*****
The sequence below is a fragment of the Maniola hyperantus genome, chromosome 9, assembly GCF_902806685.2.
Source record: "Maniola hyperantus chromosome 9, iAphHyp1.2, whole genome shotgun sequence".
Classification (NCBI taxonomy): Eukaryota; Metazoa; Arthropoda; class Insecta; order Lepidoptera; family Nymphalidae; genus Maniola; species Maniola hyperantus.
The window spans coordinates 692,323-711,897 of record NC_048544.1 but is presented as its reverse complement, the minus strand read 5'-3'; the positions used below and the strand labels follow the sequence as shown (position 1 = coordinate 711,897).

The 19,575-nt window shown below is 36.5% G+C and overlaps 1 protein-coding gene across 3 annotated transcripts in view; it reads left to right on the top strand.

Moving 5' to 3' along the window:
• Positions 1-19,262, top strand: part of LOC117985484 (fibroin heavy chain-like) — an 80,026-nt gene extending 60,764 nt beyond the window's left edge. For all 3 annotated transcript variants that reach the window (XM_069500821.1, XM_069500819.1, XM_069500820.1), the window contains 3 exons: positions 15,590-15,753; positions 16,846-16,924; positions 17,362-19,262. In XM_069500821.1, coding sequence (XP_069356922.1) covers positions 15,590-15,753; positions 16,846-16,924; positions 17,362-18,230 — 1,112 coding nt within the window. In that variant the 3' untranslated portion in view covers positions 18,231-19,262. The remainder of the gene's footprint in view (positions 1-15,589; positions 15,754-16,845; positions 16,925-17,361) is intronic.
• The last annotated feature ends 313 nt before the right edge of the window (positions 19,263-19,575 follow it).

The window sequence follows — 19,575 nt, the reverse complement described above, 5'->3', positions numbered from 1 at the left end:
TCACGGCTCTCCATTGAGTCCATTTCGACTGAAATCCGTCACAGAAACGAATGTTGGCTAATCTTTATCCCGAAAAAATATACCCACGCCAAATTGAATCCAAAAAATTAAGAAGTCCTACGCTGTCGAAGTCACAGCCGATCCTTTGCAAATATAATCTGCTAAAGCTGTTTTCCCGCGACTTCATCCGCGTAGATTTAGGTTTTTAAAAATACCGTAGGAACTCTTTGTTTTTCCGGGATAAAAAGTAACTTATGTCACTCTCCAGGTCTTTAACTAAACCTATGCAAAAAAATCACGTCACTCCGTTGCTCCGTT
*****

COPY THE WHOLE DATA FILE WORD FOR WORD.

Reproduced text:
The sequence below is a fragment of the Maniola hyperantus genome, chromosome 9, assembly GCF_902806685.2.
Source record: "Maniola hyperantus chromosome 9, iAphHyp1.2, whole genome shotgun sequence".
Classification (NCBI taxonomy): Eukaryota; Metazoa; Arthropoda; class Insecta; order Lepidoptera; family Nymphalidae; genus Maniola; species Maniola hyperantus.
The window spans coordinates 692,323-711,897 of record NC_048544.1 but is presented as its reverse complement, the minus strand read 5'-3'; the positions used below and the strand labels follow the sequence as shown (position 1 = coordinate 711,897).

The 19,575-nt window shown below is 36.5% G+C and overlaps 1 protein-coding gene across 3 annotated transcripts in view; it reads left to right on the top strand.

Moving 5' to 3' along the window:
• Positions 1-19,262, top strand: part of LOC117985484 (fibroin heavy chain-like) — an 80,026-nt gene extending 60,764 nt beyond the window's left edge. For all 3 annotated transcript variants that reach the window (XM_069500821.1, XM_069500819.1, XM_069500820.1), the window contains 3 exons: positions 15,590-15,753; positions 16,846-16,924; positions 17,362-19,262. In XM_069500821.1, coding sequence (XP_069356922.1) covers positions 15,590-15,753; positions 16,846-16,924; positions 17,362-18,230 — 1,112 coding nt within the window. In that variant the 3' untranslated portion in view covers positions 18,231-19,262. The remainder of the gene's footprint in view (positions 1-15,589; positions 15,754-16,845; positions 16,925-17,361) is intronic.
• The last annotated feature ends 313 nt before the right edge of the window (positions 19,263-19,575 follow it).

The window sequence follows — 19,575 nt, the reverse complement described above, 5'->3', positions numbered from 1 at the left end:
TCACGGCTCTCCATTGAGTCCATTTCGACTGAAATCCGTCACAGAAACGAATGTTGGCTAATCTTTATCCCGAAAAAATATACCCACGCCAAATTGAATCCAAAAAATTAAGAAGTCCTACGCTGTCGAAGTCACAGCCGATCCTTTGCAAATATAATCTGCTAAAGCTGTTTTCCCGCGACTTCATCCGCGTAGATTTAGGTTTTTAAAAATACCGTAGGAACTCTTTGTTTTTCCGGGATAAAAAGTAACTTATGTCACTCTCCAGGTCTTTAACTAAACCTATGCAAAAAAATCACGTCACTCCGTTGCTCCGTT